Marjorie Stelmach

Survival in the Northern Woods

                        In ancient Rome it was considered a sin to eat the flesh of a woodpecker.

How long, O Lord?  How long? 
                                                                         —Psalm 13

This morning on the shoulder of the two-lane, a downy
lay flattened in gravel and dust,
like a wildflower pressed in an old book.
If it’s true birds take in a visual field flat-out in total focus,
this one’’s last vision was likely the grille
of a lumber truck–
a steel beast lugging a horizontal forest.

Tonight, wild creatures of the woods will feast
on woodpecker flesh;
by week’s end, so swift the erasure, I’ll walk
that stained patch of dirt without a thought.

So many spring deaths.
And yet, a few will linger a lifetime; such is the nature
of human vision.
Out on the lake, the twilight stirs with the loons’
famous laughter.

I’ve taken to browsing my grandfather’s shelves–
ledgers kept a century back,
a children’s Bible, a Boy Scout Handbook from 1911
with a chapter on Chivalry and Brave Deeds,
another on Endurance.
Under the heading of “Losing One’s Way,”
I find:
                        If lost in the woods for a time one can survive
by chewing the leather of one’s own shoes.

It’s only long after, when I’ve climbed to the loft,
that I find myself worrying over the phrasing:
If lost for a time?
or survive for a time?

And my own darker question: For how long a time?
I wake after midnight to a quiet still frayed by occasional
tremolos filled with longing.
Or bone-deep misgivings?
Or simple lust?
I’ve no way of knowing, but if you’ve heard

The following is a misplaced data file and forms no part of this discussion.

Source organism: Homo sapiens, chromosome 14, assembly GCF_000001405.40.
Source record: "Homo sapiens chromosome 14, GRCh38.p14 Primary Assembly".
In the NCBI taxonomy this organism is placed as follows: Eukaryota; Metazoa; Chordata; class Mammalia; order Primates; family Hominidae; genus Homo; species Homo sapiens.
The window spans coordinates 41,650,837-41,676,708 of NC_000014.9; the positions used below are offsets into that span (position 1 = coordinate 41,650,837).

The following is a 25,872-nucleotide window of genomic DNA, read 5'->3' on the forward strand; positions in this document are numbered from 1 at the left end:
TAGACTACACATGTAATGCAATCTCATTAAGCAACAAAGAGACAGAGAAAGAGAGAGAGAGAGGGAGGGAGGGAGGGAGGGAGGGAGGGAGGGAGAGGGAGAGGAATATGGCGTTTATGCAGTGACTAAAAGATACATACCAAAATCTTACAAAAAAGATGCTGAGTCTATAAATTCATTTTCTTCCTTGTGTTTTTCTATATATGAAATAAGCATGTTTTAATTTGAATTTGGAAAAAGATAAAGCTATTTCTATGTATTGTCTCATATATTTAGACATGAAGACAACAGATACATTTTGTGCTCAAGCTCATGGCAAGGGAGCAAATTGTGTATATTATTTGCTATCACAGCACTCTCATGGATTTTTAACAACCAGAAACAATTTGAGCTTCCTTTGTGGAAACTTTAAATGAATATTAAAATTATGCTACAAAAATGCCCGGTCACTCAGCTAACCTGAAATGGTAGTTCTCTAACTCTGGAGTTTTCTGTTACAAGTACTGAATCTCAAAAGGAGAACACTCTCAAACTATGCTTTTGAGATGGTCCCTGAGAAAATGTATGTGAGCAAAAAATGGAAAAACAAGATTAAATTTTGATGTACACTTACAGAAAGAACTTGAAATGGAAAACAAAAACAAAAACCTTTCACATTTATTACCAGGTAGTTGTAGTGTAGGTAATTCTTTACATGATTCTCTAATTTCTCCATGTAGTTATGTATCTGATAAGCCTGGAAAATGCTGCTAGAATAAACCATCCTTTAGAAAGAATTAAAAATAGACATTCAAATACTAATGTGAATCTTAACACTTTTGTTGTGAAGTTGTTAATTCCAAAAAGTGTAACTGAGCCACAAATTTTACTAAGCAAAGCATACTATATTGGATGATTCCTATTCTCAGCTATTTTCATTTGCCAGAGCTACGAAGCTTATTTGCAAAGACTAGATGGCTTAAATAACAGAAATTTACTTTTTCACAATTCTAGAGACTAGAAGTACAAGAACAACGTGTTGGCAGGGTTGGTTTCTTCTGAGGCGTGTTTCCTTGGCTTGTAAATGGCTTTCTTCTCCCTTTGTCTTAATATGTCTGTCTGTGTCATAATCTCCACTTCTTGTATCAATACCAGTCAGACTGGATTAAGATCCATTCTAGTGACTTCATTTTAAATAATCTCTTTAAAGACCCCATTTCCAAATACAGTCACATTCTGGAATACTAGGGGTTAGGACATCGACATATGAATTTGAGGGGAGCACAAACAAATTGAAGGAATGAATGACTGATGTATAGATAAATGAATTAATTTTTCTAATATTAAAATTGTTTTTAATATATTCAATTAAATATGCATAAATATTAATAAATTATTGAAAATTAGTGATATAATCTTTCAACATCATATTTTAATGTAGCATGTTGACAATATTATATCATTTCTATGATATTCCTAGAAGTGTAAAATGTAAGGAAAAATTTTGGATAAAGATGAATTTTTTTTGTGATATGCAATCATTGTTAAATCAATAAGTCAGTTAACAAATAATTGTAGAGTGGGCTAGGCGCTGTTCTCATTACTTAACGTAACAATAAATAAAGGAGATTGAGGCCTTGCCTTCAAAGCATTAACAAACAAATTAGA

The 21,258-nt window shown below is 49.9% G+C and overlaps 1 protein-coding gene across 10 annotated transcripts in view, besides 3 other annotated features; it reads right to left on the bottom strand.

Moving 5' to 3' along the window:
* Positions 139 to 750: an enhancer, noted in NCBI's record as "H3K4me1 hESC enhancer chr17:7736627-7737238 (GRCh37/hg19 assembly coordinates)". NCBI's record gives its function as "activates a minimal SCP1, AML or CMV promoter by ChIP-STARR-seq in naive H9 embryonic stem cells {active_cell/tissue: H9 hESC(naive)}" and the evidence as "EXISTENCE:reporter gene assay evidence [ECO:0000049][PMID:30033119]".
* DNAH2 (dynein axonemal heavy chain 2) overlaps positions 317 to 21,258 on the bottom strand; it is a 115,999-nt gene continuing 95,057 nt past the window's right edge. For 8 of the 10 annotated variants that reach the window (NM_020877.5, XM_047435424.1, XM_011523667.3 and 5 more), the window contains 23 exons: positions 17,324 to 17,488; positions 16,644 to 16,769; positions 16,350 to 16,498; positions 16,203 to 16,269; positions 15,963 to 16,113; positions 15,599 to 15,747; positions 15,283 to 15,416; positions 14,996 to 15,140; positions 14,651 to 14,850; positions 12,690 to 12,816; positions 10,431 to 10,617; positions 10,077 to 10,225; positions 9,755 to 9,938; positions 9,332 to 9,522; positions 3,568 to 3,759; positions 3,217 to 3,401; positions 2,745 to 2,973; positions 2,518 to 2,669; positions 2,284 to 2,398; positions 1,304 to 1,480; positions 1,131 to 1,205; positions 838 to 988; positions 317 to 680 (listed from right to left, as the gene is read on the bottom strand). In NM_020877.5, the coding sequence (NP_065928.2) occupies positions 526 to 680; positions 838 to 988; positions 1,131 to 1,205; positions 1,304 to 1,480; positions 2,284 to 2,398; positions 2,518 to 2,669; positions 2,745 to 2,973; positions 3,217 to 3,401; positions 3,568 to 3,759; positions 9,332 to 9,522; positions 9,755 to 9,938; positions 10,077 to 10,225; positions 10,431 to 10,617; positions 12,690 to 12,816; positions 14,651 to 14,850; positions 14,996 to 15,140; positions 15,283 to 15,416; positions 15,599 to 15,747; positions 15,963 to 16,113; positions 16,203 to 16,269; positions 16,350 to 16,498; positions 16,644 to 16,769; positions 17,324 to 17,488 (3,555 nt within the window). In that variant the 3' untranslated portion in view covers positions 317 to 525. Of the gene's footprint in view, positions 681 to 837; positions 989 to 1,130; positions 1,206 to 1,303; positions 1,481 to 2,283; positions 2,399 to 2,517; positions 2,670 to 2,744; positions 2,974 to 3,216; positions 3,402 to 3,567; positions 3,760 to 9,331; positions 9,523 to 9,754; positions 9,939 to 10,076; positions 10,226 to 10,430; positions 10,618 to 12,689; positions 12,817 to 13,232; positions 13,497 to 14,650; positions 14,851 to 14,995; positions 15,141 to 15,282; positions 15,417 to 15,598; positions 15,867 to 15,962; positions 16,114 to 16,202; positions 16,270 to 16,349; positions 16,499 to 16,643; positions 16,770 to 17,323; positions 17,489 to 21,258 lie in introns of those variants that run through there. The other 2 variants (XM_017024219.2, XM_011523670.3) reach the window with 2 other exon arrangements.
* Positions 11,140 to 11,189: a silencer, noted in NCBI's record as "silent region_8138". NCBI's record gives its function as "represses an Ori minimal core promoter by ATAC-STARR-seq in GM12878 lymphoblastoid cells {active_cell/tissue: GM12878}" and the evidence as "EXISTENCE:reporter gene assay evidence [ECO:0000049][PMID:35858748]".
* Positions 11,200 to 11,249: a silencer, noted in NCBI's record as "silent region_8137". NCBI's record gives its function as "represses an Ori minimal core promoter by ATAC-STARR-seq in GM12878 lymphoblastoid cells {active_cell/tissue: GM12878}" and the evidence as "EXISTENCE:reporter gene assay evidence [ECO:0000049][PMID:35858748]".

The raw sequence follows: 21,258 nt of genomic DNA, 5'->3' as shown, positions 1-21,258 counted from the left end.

their liquid echoes warbling the dark you know
it’s not laughter.


I read somewhere if you change a single ion–
magnesium to iron—you’ll have changed chlorophyll
to blood.
Had Jesus come upon this bit of chemistry,
might he have chosen to come to earth,
not incarnate, but in-arborate—embodied
in leafage, root, and limb?

How to know anything?   Least of all, what will save us.


Out in the dark on the highway’s edge, the feast continues,
a downy’s forbidden flesh consumed by a host
sp;            of microscopic creatures
burrowed deep in its tissues
and by the beaks and canine teeth of the North–
a ceremony washed
by Northern Lights
spilling their ions onto the earth: an ablution
to ease the long-term taking.

I lie in the loft, wakeful, expectant, but the stillness stretches
and stretches.
Maybe there’s time.
Maybe from one of my grandfather’s volumes
I still might learn
the skills of discernment–
how to distinguish between a silence that precedes a call
and one that follows it forever–
between an interim and absence.

Marjorie Stelmach’s most recent book of poems is Without Angels (Mayapple, 2014). Earlier volumes include Bent upon Light and A History of Disappearance (University of Tampa Press) and Night Drawings (Helicon Nine). Individual poems have recently appeared in Arts & Letters, The Cincinnati Review, Image, The Iowa Review, Kenyon Review Online, New Letters, Prai